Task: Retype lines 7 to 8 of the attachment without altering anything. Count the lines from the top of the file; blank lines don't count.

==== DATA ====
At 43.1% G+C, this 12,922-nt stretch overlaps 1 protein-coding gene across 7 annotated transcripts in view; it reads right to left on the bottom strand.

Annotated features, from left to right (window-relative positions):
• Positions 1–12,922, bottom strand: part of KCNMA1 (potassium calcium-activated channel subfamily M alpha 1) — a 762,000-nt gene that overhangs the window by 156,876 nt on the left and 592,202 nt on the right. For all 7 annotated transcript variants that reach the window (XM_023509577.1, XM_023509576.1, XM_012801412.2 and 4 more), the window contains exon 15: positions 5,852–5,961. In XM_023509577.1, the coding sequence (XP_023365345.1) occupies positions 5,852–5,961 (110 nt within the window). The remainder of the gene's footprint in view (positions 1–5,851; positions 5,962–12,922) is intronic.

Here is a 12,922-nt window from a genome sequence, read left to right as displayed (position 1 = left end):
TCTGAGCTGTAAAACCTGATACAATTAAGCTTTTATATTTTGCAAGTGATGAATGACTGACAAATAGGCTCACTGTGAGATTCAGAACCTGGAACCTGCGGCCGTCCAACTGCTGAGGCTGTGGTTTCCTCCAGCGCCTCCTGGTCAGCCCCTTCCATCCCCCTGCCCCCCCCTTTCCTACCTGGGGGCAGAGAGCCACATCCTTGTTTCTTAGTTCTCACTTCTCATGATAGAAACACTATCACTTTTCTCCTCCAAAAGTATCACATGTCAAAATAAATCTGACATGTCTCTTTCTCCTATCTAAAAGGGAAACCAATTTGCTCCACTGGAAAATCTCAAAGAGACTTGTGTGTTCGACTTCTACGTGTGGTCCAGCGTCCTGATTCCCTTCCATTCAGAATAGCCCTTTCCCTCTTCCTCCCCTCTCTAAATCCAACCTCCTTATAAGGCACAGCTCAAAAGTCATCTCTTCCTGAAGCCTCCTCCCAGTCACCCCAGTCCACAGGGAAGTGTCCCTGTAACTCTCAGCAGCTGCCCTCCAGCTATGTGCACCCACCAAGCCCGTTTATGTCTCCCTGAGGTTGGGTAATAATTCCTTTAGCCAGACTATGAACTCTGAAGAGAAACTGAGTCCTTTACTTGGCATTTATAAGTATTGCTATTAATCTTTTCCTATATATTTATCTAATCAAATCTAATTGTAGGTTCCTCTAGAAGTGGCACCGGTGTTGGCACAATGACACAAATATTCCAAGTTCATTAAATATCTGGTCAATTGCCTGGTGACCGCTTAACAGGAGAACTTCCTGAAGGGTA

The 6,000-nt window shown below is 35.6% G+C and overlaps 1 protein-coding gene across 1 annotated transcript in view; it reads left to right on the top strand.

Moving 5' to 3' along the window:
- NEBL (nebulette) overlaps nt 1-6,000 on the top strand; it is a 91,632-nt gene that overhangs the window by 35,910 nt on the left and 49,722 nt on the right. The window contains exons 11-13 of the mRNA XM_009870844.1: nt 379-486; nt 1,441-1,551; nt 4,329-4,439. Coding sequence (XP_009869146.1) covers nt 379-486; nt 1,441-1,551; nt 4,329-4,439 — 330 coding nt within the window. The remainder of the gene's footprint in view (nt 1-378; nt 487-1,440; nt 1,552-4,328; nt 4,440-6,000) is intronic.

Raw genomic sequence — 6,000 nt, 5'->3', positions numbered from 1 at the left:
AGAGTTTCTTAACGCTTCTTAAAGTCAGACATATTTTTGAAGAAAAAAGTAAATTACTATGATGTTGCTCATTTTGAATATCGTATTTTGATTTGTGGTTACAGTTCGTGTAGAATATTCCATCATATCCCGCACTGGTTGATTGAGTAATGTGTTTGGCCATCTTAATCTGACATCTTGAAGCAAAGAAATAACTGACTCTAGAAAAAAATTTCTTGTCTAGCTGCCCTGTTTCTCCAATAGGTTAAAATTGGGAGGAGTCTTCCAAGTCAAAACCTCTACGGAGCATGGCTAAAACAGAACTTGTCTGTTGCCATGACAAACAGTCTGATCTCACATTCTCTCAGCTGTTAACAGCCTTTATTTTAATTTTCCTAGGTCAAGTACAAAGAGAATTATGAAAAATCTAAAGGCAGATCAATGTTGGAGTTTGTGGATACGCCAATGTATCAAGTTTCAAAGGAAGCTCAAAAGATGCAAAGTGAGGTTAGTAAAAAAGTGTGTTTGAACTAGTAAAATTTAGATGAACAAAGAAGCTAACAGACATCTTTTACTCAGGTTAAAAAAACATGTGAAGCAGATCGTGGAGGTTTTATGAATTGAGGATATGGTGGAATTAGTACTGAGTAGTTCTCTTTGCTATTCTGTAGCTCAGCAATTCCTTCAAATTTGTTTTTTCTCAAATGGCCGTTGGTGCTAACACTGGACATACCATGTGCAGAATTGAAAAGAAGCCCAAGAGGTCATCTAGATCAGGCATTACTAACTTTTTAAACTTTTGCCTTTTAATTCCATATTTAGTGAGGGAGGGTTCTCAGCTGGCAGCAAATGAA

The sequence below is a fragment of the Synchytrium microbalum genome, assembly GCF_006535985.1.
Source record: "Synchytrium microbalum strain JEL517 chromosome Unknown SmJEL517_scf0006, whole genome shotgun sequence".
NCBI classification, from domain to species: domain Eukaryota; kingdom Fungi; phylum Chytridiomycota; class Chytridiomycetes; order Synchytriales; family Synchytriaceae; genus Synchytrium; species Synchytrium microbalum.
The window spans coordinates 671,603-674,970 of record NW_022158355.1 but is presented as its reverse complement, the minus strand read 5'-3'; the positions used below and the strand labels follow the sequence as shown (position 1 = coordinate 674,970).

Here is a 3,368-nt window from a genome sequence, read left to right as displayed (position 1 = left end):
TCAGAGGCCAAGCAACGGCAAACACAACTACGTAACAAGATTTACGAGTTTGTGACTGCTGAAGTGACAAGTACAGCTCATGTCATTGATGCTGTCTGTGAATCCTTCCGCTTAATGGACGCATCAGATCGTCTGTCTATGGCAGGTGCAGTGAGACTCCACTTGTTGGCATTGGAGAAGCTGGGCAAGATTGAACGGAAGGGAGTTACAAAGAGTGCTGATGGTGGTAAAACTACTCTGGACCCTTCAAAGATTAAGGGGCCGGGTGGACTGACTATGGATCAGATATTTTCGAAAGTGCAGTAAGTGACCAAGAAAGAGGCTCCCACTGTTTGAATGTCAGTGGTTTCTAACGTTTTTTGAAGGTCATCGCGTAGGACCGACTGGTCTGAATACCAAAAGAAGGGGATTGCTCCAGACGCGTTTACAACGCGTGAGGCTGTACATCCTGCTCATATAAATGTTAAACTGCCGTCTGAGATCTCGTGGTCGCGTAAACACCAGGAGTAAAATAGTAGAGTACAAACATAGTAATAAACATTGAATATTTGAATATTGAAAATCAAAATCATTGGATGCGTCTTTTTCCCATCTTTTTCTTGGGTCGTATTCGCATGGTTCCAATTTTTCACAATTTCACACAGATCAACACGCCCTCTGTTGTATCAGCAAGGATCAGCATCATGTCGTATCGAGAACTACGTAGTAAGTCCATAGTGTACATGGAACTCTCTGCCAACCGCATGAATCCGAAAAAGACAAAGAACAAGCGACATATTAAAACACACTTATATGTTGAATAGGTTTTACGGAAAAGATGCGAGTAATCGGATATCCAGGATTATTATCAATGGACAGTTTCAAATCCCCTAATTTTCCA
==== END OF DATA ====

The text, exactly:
Moving 5' to 3' along the window:
- NEBL (nebulette) overlaps nt 1-6,000 on the top strand; it is a 91,632-nt gene that overhangs the window by 35,910 nt on the left and 49,722 nt on the right. The window contains exons 11-13 of the mRNA XM_009870844.1: nt 379-486; nt 1,441-1,551; nt 4,329-4,439. Coding sequence (XP_009869146.1) covers nt 379-486; nt 1,441-1,551; nt 4,329-4,439 — 330 coding nt within the window. The remainder of the gene's footprint in view (nt 1-378; nt 487-1,440; nt 1,552-4,328; nt 4,440-6,000) is intronic.